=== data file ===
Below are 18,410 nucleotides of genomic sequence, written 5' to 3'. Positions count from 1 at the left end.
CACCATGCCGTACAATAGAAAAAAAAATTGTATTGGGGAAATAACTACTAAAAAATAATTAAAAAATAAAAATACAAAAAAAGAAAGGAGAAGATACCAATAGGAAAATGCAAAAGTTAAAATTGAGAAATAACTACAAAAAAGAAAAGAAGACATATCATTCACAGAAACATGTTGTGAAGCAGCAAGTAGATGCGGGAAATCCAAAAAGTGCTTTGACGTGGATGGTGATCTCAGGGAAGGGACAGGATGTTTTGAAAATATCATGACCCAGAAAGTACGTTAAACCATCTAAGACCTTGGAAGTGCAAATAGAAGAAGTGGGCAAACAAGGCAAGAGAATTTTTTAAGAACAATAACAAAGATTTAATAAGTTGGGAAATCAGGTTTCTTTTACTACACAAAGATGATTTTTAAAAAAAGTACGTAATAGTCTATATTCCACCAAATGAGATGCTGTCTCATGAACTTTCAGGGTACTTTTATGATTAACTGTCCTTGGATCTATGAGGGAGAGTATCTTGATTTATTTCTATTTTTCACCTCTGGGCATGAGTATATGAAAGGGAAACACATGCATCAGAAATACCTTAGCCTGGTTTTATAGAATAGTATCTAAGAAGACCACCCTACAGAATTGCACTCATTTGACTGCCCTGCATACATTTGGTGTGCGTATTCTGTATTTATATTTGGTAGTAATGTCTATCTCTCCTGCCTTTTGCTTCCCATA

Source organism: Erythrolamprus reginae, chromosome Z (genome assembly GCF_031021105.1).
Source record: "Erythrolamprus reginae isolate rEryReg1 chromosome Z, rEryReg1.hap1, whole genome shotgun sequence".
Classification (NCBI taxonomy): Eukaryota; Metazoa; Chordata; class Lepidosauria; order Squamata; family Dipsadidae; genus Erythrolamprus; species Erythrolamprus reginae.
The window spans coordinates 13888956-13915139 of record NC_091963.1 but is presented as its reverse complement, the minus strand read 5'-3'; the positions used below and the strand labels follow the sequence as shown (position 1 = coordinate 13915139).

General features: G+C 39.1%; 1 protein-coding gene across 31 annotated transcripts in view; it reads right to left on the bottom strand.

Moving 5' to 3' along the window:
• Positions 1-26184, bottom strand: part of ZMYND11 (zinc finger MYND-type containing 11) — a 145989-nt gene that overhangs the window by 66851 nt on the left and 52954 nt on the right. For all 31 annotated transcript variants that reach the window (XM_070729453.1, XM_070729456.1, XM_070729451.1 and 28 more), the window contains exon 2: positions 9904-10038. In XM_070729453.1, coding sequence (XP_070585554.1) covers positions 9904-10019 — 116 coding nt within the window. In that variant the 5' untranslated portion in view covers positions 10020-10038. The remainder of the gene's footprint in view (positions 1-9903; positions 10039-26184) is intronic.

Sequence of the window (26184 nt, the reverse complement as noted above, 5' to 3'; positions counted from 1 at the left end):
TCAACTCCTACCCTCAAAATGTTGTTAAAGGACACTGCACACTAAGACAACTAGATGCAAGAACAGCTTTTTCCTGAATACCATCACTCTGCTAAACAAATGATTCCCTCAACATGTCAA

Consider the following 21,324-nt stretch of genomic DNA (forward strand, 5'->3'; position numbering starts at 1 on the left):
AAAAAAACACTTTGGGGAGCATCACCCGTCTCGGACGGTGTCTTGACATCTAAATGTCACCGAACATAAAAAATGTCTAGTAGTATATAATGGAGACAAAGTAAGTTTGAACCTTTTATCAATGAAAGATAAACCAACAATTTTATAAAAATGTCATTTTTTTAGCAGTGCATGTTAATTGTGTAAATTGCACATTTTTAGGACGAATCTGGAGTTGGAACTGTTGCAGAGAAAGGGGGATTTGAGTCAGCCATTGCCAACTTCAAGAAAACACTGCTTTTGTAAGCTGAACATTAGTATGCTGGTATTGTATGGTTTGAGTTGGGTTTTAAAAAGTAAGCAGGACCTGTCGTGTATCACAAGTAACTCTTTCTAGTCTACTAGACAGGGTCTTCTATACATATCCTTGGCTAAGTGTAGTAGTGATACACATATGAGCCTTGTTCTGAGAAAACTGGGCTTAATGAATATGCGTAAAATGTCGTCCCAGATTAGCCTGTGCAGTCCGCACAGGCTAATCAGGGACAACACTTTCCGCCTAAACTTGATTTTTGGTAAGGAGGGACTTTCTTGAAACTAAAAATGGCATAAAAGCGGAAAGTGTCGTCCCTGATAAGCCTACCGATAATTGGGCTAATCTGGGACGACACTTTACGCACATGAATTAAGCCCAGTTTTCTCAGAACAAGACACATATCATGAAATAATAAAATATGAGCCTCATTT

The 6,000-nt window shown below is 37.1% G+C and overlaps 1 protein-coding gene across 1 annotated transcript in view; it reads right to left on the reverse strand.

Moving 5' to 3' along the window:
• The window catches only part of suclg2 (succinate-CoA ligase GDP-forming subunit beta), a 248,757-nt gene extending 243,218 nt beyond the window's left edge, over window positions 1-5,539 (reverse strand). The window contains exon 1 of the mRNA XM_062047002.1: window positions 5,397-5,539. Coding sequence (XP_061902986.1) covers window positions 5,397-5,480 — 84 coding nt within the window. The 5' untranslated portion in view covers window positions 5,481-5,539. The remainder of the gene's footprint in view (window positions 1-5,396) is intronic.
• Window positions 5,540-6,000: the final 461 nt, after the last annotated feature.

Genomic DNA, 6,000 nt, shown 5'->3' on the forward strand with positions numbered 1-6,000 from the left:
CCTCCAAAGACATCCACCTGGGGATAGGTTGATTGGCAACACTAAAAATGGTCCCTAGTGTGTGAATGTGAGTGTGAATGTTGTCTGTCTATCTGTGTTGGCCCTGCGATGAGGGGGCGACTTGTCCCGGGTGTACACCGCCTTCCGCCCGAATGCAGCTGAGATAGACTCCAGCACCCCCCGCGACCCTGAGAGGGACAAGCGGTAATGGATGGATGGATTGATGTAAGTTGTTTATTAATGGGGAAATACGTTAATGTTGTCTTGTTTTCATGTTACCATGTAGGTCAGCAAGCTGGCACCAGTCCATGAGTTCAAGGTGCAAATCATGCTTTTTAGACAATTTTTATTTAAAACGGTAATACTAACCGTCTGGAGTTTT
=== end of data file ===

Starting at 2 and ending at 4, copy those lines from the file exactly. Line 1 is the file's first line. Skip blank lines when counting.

CACCATGCCGTACAATAGAAAAAAAAATTGTATTGGGGAAATAACTACTAAAAAATAATTAAAAAATAAAAATACAAAAAAAGAAAGGAGAAGATACCAATAGGAAAATGCAAAAGTTAAAATTGAGAAATAACTACAAAAAAGAAAAGAAGACATATCATTCACAGAAACATGTTGTGAAGCAGCAAGTAGATGCGGGAAATCCAAAAAGTGCTTTGACGTGGATGGTGATCTCAGGGAAGGGACAGGATGTTTTGAAAATATCATGACCCAGAAAGTACGTTAAACCATCTAAGACCTTGGAAGTGCAAATAGAAGAAGTGGGCAAACAAGGCAAGAGAATTTTTTAAGAACAATAACAAAGATTTAATAAGTTGGGAAATCAGGTTTCTTTTACTACACAAAGATGATTTTTAAAAAAAGTACGTAATAGTCTATATTCCACCAAATGAGATGCTGTCTCATGAACTTTCAGGGTACTTTTATGATTAACTGTCCTTGGATCTATGAGGGAGAGTATCTTGATTTATTTCTATTTTTCACCTCTGGGCATGAGTATATGAAAGGGAAACACATGCATCAGAAATACCTTAGCCTGGTTTTATAGAATAGTATCTAAGAAGACCACCCTACAGAATTGCACTCATTTGACTGCCCTGCATACATTTGGTGTGCGTATTCTGTATTTATATTTGGTAGTAATGTCTATCTCTCCTGCCTTTTGCTTCCCATA

Source organism: Erythrolamprus reginae, chromosome Z (genome assembly GCF_031021105.1).
Source record: "Erythrolamprus reginae isolate rEryReg1 chromosome Z, rEryReg1.hap1, whole genome shotgun sequence".